7.10.2015

Review: Horoscopes for the Dead, poems by Billy Collins

Horoscopes for the Dead,
by Billy Collins
Random House, 2011  |  103pp
I tend to prefer my poetry...loud. Shouting, ringing, echoing - that kind of thing. It's why I love Poe's assonance and onomatopoeia. It's why I love Hamby's proper nouns with their capitalization and weight. Most other poetry pales in comparison. Modern poetry, for the most part, can be too simple for my taste, like the sickly simpering cousin to the greats. And while for me Billy Collins tends to fall into that latter category most of the time, this particular collection is not wholly without merit.

Published in 2011, Horoscopes for the Dead is a personal and deeply relatable collection dedicated to remembering persons and things lost to time. The first poem, "Grave," sets the tone and establishes for the reader a somewhat sardonic humor with recurrent images of cemeteries, empty chairs and mossy shade. Combined with hyperbole, this humor acts as a mechanism to both show love, and deflect pain.

While there is no thru-line, per say, the feeling of loss and longing is evident throughout the book. The titular poem - which opens the second part of the collection - is the most resounding in terms of feeling and relatability. The idea that we mark someone's presence even after they're gone, and that, in loss, we sometimes live in parallels of what-ifs - ghosts of possibilities, as it were - is a confessional token of humanity that its oft written about, but so rarely portrayed as honestly as Collins did here. It reminded me of a Facebook page that I follow - a memorial page for a relation of mine who passed away suddenly a couple of years ago. Gone but ever-immortalized online where we all wait for her next update, regardless of her absence.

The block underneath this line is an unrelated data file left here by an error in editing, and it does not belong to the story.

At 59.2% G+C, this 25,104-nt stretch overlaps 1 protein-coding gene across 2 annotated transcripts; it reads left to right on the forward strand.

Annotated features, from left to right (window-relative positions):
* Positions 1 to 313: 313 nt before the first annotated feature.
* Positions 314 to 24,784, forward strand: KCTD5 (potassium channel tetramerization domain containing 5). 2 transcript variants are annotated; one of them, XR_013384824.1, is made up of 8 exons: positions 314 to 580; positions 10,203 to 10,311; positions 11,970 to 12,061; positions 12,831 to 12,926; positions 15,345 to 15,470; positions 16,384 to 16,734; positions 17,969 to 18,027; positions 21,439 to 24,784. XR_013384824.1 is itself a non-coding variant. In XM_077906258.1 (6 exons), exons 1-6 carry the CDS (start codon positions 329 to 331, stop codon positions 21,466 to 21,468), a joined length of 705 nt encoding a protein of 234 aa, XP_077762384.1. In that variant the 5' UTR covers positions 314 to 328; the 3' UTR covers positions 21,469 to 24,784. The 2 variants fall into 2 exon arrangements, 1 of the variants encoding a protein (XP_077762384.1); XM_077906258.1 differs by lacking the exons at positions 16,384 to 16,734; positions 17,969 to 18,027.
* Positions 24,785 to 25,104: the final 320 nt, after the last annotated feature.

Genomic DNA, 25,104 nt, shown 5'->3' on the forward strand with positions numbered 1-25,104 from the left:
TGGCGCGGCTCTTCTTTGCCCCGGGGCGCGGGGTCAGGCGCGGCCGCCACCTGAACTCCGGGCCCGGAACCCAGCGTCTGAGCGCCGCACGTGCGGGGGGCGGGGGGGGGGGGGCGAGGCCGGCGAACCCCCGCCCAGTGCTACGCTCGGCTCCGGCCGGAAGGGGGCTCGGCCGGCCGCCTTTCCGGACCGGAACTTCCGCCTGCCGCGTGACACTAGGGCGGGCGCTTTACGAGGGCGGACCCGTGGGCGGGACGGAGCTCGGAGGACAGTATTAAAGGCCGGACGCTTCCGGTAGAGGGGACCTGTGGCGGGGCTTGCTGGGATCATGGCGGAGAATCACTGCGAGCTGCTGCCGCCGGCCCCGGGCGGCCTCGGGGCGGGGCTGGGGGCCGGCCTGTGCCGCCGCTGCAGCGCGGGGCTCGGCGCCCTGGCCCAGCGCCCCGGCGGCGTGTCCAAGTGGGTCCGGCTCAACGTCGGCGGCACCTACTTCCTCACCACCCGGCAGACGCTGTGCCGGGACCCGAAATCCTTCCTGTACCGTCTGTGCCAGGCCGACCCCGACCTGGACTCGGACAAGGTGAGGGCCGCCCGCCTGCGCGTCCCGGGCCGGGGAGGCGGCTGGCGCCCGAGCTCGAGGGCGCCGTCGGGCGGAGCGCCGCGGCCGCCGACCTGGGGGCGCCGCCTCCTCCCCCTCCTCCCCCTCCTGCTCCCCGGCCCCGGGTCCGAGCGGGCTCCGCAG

That being said, the collection falls short of great in my humble opinion. The deviances into Florida are offensive to me simply because of my feelings about Florida, but are otherwise digestible. But there are some pieces (i.e. "Table Talk," "Lakeside," and "Returning the Pencil to Its Tray") that didn't seem to fit - they're clunky and awkward and resemble poems in as much as they are structured like one, but otherwise have no internal rhythm, neither buoyancy nor gravity, and which simply do not mix well with the others, but which the author deemed appropriate for this collection despite every instinct that I personally would have otherwise. Come for the poems about death and loss, but don't get tricked into staying for the less worthy off-topic meanderings of the modern poet.

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